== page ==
First up, I gotnothing againstJakob Dylan. He’s written some verydecent songs. Also, one cannot argue with genetics — man’s got a sweet voice that’s weathered smoothly over time, solid musical instincts, and not for nothing, he’s awful nice to look at. (see: “dyke, not blind”)
When I read thatT-Bone Burnett, Academy Award winner, definitely on the short list of greatest producer/songwriter/performer genius guys around, had signed on to produce a second album with Dylan, I thought it sounded like a cool idea but didn’t think much more about it. What got my attention was when I saw they wanted not onlyNeko Case but powerhouse sidekickKelly Hogan on 8 of the 10 tracks. That meant I’d most likely buy said album, Women & Country, or at least 8 tracks of it.
Then came the announcement that “Jakob Dylan and Three Legs, with Neko Case and Kelly Hogan,” would be all overSXSW, just down the road from me this week, including some of the free no-wristband-required events. I was tempted to go at first, even more when I found out that “Three Legs” was actually the rest of Case’s band, every one of them kickass players, especially Paul Rigby (on guitar below). Case’s last two albums have been in high rotation in the “fabric of my life” playlist this last year, but I have yet to see a live performance.
So, tempted, yes — my favorite ingredients were there — but frustratingly, not in theproportions I wanted:
To listen to Neko Case recorded is an
incredible experience, but to actually watch her sing is breathtaking.
While the audience (and sometimes the rest of the band) gasps in awe,
struggling to draw enough air to yell into a friend’s ear “can you
believe her voice”?!, Neko simply opens her mouth and lets loose an
auditory assault. In a good way. The English language needs a new verb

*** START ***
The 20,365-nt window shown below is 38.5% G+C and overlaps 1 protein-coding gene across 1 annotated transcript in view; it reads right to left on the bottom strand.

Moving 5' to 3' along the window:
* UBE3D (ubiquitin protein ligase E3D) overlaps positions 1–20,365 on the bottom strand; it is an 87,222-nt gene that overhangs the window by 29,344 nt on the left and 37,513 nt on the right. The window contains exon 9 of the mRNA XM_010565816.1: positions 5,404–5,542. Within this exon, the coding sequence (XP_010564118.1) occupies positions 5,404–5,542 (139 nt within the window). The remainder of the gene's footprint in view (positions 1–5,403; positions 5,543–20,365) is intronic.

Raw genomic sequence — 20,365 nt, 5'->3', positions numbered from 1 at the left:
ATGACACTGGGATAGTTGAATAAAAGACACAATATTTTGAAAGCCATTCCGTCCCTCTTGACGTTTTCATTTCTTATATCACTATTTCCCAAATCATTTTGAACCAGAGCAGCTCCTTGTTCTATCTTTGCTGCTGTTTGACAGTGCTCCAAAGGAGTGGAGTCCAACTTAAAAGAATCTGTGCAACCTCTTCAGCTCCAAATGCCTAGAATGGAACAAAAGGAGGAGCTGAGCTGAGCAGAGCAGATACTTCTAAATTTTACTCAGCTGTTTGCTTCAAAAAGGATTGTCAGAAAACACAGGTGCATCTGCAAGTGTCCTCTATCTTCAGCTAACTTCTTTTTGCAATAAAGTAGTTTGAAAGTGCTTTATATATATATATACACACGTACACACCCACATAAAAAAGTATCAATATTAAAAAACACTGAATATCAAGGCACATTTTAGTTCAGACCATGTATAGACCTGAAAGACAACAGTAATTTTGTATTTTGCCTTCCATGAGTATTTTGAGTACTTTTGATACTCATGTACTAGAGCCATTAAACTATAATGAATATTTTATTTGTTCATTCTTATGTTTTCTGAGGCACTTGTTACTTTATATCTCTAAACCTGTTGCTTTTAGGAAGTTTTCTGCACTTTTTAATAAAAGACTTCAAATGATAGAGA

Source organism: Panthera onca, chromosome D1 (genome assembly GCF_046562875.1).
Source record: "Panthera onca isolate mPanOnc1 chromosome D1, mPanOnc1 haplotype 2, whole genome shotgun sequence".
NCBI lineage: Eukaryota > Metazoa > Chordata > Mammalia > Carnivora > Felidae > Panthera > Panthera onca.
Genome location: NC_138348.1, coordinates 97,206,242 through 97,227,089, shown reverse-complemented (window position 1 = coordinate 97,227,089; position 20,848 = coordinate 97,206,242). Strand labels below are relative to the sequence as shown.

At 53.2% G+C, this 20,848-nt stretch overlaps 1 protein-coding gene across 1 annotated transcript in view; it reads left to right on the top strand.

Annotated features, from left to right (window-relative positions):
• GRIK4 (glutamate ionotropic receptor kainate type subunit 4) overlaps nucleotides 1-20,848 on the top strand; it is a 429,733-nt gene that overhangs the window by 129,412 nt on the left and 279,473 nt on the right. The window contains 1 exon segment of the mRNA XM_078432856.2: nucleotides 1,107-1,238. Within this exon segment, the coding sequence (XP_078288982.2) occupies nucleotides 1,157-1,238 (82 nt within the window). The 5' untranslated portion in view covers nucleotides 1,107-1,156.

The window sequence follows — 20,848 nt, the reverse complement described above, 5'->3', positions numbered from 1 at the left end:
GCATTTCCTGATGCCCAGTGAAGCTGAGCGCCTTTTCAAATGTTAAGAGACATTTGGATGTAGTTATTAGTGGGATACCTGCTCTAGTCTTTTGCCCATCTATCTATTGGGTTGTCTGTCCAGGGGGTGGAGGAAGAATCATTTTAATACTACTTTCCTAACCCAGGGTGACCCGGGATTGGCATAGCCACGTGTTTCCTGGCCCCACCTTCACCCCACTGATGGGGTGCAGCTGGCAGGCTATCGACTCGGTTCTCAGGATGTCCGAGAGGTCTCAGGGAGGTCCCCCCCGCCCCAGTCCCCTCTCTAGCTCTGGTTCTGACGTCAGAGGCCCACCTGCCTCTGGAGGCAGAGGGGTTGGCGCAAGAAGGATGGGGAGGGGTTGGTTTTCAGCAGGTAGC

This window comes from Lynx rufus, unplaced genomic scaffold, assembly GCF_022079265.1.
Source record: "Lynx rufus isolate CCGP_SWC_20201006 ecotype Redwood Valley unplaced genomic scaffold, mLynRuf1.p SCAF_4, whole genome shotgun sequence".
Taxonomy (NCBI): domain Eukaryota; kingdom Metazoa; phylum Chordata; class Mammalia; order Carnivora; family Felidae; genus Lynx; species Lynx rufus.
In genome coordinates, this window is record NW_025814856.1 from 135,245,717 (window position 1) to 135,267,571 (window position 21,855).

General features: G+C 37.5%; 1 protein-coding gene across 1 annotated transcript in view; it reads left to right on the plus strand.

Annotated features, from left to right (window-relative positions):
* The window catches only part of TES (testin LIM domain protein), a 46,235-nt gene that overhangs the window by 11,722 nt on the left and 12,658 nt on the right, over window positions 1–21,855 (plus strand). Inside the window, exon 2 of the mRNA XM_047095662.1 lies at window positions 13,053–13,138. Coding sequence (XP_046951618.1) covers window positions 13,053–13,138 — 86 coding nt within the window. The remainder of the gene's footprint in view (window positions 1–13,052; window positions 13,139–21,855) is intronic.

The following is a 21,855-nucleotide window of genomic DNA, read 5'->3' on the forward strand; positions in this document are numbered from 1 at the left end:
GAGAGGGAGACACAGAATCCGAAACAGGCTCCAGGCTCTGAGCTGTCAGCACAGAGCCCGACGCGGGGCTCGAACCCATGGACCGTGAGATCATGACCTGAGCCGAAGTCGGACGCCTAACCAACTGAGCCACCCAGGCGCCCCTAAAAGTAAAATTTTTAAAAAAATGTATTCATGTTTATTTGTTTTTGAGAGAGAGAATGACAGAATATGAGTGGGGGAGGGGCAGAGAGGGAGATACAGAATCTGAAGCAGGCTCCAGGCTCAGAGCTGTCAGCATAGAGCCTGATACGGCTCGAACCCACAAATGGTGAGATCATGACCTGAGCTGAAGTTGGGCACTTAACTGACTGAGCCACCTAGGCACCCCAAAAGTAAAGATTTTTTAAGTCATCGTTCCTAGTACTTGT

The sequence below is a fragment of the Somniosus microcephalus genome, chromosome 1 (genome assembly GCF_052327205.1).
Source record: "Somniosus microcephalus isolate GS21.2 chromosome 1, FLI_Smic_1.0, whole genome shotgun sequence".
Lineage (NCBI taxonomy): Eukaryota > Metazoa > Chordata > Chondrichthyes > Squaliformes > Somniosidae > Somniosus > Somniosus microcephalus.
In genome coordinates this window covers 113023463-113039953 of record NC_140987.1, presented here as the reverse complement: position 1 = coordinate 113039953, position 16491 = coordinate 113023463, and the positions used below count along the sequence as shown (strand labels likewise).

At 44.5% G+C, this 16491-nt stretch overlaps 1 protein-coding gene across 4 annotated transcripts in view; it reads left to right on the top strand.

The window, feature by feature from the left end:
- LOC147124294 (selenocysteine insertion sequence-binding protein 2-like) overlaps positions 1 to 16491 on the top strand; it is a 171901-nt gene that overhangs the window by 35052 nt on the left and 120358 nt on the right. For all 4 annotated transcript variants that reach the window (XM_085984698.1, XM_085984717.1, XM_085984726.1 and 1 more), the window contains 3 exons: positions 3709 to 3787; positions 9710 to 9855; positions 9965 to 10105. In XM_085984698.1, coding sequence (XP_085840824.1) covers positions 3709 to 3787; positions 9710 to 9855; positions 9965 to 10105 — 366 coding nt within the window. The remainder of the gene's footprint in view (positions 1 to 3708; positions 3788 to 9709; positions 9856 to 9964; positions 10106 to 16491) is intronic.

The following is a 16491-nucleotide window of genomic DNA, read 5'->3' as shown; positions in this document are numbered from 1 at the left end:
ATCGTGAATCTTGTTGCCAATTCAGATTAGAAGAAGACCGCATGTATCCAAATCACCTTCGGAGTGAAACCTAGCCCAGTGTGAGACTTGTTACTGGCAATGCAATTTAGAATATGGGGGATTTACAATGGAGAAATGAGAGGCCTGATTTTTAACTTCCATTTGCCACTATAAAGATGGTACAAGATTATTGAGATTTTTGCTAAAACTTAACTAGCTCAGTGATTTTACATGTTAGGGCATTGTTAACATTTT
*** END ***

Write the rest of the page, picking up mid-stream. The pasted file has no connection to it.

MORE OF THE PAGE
to describe the manner in which Neko produces sound. It is not
singing. It is some peculiar form of channeling, in which her vocal
chords become conduit for a blend of Linda Ronstadt’s, Patsy Cline’s and
Ozzy Osbourne’s voices, driven through a Marshall amp with all the
knobs turned to 10.
And as if that voice isn’t enough, add in “secret assassin” Kelly Hogan, described by Case as “the best singer I know.” Two enormous voices … used here as background, as accent. Splashed on like aftershave. And it’s gorgeous — in my headphones. Badass chef T-Bone Burnett serves up a mouthwateringappetizer. Case is the caviar, Hogan’s the crème
fraîche, we’ll call the band smoked salmon, and Jakob Dylan is the
I love musical collaborations, have nothing against cross-marketing, but when it comes to the billing for alive performance, I have a different expectation of that word “with,” so my expectations and I stayed home. Many of those who did stand in line for a few hours to see Jakob Dylanwith Neko Case ended up underwhelmed. Even middle-of-the-roadEntertainment Weekly found Case “sadly underused,” describing the shows as “disappointingly snoozy.” On Twitter, of the many “WTF?” livetweets I saw, this was my favorite:
“Seeing Neko Case sing backup vocals for Jakob Dylan is
like watching Jimi Hendricks play rhythm guitar for Ringo Starr.”
Jakob Dylan is a nice enough pancake, and talented. I wish him the best, I just don’t find him the most interesting thing on the plate:
You can download Dylan’s new singleNothing But the Whole Wide World for freehere. And, btw, the New Pornographers just announcedtour dates for their about-to-be released albumTogether.